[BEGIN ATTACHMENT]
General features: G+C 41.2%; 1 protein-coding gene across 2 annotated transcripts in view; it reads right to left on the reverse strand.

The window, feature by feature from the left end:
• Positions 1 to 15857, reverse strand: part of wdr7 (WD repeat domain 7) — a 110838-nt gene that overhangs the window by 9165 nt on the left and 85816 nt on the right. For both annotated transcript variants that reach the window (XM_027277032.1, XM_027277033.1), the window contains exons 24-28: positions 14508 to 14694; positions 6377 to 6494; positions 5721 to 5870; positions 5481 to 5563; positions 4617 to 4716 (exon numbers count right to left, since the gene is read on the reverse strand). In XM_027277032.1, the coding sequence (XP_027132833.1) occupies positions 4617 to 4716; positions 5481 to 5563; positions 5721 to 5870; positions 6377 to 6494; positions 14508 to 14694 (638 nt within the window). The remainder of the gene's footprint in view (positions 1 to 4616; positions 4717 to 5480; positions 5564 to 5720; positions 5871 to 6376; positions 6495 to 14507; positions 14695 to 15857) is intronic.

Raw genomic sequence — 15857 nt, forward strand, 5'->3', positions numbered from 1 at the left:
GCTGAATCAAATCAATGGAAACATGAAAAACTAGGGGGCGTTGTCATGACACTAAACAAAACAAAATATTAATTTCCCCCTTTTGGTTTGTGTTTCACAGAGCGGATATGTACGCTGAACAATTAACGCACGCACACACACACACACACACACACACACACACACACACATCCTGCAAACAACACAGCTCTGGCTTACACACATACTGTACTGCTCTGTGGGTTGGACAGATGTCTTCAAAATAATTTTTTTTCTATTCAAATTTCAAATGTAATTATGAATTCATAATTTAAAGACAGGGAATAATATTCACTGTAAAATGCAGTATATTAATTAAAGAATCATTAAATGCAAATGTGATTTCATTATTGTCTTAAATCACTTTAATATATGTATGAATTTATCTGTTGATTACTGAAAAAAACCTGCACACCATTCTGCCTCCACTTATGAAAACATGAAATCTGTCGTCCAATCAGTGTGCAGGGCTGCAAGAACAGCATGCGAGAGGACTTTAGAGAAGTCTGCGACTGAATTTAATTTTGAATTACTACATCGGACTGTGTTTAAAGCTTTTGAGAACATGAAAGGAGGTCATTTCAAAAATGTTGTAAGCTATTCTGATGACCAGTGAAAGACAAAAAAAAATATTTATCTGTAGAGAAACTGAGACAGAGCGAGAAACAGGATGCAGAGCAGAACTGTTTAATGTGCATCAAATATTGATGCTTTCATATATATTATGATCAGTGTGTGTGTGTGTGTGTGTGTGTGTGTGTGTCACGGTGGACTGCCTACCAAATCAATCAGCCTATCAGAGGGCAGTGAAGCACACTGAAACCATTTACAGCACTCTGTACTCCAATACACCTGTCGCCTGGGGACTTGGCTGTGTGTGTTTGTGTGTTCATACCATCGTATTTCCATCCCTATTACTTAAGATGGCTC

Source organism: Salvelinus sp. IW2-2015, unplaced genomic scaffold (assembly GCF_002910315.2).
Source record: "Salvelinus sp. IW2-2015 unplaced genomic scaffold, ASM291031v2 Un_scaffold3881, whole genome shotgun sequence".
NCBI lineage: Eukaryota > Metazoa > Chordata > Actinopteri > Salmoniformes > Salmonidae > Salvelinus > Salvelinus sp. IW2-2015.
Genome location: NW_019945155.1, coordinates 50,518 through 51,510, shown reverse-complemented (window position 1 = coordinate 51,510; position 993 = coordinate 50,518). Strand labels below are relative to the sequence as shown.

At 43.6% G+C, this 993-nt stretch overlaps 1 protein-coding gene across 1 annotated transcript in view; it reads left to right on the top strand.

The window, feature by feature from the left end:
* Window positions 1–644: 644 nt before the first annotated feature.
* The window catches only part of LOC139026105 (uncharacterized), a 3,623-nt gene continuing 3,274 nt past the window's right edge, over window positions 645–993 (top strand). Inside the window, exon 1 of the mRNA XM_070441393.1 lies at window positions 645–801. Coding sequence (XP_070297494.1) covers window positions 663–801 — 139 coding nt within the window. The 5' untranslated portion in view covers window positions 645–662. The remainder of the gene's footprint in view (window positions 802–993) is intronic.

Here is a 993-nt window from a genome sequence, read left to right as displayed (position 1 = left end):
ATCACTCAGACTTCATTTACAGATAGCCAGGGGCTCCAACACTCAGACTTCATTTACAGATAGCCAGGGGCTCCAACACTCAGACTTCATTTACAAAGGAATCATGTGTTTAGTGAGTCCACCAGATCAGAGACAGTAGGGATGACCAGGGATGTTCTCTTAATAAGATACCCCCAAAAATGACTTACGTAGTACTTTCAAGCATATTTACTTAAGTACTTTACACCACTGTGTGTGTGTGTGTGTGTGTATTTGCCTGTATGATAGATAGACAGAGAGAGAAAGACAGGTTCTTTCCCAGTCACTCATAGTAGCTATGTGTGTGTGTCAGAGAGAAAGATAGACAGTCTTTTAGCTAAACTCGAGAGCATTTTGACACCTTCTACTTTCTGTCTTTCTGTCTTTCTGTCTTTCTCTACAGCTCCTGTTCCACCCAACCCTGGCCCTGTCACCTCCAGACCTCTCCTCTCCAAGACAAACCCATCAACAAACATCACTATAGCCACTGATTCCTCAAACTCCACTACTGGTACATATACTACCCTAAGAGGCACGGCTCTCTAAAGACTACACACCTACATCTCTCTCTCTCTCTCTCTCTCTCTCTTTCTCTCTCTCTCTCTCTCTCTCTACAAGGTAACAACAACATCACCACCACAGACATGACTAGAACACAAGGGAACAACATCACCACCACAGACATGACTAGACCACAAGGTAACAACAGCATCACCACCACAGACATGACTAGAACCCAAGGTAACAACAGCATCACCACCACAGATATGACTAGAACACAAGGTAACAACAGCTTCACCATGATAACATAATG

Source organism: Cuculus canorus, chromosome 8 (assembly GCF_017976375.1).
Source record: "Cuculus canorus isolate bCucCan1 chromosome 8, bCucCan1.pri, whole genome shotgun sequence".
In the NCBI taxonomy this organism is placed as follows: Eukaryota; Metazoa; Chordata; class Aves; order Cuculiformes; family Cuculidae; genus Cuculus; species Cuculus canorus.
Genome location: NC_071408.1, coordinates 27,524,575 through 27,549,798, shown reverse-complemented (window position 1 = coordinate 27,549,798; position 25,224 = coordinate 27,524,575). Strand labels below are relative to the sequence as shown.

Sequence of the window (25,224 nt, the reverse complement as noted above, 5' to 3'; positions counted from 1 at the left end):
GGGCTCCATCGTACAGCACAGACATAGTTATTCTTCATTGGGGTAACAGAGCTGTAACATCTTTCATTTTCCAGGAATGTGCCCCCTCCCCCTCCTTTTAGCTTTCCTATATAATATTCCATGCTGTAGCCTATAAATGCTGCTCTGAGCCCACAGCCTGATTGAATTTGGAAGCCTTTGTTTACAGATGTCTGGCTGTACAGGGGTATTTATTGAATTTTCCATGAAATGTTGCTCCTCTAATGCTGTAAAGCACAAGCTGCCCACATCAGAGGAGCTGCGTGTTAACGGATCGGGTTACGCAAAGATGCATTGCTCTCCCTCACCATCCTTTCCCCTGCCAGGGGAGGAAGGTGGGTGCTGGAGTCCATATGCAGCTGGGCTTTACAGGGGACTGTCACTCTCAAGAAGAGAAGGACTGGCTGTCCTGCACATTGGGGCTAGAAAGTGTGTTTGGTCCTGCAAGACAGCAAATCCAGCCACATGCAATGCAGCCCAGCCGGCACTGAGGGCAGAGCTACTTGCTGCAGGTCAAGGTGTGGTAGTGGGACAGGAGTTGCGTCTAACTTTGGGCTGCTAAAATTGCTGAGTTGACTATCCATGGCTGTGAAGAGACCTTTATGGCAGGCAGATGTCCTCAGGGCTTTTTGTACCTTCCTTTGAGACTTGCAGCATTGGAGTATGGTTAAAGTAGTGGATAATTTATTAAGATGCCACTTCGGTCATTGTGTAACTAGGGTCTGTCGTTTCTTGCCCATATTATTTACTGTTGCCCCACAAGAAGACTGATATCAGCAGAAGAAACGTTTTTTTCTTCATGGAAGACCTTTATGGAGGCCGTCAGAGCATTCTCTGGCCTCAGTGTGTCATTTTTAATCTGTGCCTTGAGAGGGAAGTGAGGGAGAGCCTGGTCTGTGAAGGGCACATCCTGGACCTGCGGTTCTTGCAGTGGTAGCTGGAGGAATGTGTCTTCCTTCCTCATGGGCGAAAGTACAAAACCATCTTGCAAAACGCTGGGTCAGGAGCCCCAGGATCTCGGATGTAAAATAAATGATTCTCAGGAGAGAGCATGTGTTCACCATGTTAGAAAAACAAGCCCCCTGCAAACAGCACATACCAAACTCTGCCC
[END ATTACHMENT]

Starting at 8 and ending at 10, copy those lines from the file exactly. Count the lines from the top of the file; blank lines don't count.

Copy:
NCBI lineage: Eukaryota > Metazoa > Chordata > Actinopteri > Salmoniformes > Salmonidae > Salvelinus > Salvelinus sp. IW2-2015.
Genome location: NW_019945155.1, coordinates 50,518 through 51,510, shown reverse-complemented (window position 1 = coordinate 51,510; position 993 = coordinate 50,518). Strand labels below are relative to the sequence as shown.

At 43.6% G+C, this 993-nt stretch overlaps 1 protein-coding gene across 1 annotated transcript in view; it reads left to right on the top strand.